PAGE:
Rates spiked immediately after the ELD mandate took effect. We set a load:capacity ratio record. The mandate was defintely a factor. So was the weather. We had a major storm hit the great lakes area. Frigid weather hit the midwest. As always happens, some drivers shut down for the holidays. There is no doubt that some drivers stayed home to protest the mandate. Others waited until the last minute to comply and hit a snafu. These were all factors.
The ELD mandate will place upard pressure on rates, but I believe that the spike is temporary. In any business, hope for the best, but plan for the worst. In other words it is OK to go look at the new boat, but hold off on buying it. Don't count on long term higher rates to make the payments.
Traditionally rates have been based on miles. We are able to predict costs fairly accurately. The price of fuel is usually the biggest variable. On spot market loads you know how much your fuel is going to cost and can set rates accordingly. Long term contracts usually include a fuel escalator.
I have yet to earn my PHD in Economics. I do have 15 smemster hours in college macro and micro economics. When you include being an owner operator for the last 17 years, my guess is about as good as anyone's at this point. Prices are mostly based on supply and demand. ELDs limit supply, but only to a point. Eventually smart companies will learn how to maximize driving time and hence supply. What is going to become more valuable is time. ELDs and the 14 hour rule limit the amount of time to about 2 hours per day before it cuts into drive time. Keep in mind that even a 5% cut in the availability of ton miles will increase the price of those ton miles more than 5%. Prices go up when you have 4 trucks for 5 loads. Trucking costs can be a small percentage of total cost. A shipper is not going to let a $500 profit sit on the dock to save $50 in transportation costs.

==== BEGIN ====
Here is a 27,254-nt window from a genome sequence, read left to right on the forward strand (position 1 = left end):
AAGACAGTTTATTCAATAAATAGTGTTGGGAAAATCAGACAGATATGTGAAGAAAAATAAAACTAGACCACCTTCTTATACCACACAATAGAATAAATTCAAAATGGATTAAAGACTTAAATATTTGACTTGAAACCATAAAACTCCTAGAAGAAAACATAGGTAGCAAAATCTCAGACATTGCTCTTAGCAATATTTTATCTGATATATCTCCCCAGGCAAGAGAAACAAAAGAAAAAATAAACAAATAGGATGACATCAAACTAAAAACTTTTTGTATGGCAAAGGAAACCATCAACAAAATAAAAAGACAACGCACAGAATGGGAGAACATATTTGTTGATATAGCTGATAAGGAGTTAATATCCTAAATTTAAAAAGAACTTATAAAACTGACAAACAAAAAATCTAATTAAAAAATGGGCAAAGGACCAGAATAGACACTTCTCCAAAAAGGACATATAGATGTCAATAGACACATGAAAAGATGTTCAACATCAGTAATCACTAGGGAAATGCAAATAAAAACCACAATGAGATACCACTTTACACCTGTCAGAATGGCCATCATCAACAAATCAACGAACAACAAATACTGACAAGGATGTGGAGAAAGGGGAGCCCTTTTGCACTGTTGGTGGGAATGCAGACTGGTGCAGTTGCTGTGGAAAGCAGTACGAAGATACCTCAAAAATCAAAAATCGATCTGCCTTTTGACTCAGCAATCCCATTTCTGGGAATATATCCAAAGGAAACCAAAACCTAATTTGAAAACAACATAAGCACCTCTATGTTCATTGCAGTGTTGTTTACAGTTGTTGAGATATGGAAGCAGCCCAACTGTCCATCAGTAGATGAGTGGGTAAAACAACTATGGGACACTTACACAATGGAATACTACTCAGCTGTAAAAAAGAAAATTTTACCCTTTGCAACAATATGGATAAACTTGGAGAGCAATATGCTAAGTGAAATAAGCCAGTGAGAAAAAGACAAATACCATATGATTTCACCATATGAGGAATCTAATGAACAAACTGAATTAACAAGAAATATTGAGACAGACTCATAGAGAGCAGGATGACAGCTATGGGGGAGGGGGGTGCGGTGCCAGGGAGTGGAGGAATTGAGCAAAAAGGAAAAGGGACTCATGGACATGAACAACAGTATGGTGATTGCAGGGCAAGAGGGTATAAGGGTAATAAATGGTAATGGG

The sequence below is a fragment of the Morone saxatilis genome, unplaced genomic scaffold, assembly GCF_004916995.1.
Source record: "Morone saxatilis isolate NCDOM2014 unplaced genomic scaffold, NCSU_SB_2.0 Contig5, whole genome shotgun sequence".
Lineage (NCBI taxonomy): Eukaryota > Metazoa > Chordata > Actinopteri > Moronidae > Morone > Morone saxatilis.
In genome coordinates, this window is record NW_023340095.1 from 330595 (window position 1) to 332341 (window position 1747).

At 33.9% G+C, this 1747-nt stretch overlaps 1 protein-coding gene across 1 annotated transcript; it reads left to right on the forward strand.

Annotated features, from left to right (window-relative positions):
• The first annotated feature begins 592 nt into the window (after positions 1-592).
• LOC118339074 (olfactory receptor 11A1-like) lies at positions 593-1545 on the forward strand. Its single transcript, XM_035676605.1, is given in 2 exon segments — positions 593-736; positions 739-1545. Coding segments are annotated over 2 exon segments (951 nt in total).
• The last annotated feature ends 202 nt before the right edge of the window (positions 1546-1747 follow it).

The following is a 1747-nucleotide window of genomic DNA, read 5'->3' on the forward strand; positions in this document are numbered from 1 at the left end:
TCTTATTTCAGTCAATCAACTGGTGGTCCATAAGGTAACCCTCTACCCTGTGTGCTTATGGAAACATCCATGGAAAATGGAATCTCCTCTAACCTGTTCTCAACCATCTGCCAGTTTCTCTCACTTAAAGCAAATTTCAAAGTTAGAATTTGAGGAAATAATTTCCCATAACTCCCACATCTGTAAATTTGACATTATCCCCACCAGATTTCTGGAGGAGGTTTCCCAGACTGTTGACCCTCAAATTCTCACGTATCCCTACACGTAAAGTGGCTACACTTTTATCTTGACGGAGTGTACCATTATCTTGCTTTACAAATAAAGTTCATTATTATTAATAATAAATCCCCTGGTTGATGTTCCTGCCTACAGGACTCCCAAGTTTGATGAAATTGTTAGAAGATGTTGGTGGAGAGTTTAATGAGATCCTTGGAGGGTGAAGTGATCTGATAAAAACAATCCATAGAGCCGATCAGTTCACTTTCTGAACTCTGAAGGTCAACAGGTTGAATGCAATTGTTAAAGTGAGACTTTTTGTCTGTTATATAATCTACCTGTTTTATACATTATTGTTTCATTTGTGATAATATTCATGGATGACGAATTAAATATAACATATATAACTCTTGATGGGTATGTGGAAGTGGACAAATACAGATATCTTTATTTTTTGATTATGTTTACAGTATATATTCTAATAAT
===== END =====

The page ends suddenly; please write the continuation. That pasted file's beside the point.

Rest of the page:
Here is what I think will happen long term. Time will become more valuable. When time was fairly unlimited, that time had little value. Limit that suply and the cost rises. Yet, as any driver can tell you, this industry wastes a lot of driver time through dock inefficiency. Shippers don't want to pay that cost. They will look for ways to get trucks out of their docks faster rather than pay detention rates.
In my old warehouse days - back when trailers could only fit 20 skids. We pre staged orders. It cost us money to hold up a driver. We unloaded trailers, and then put freight away after the driver left. I don't recall ever having a driver sit for an hour past their appointment. If this happens, don't look for rates to skyrocket. Look to spend less time at the dock.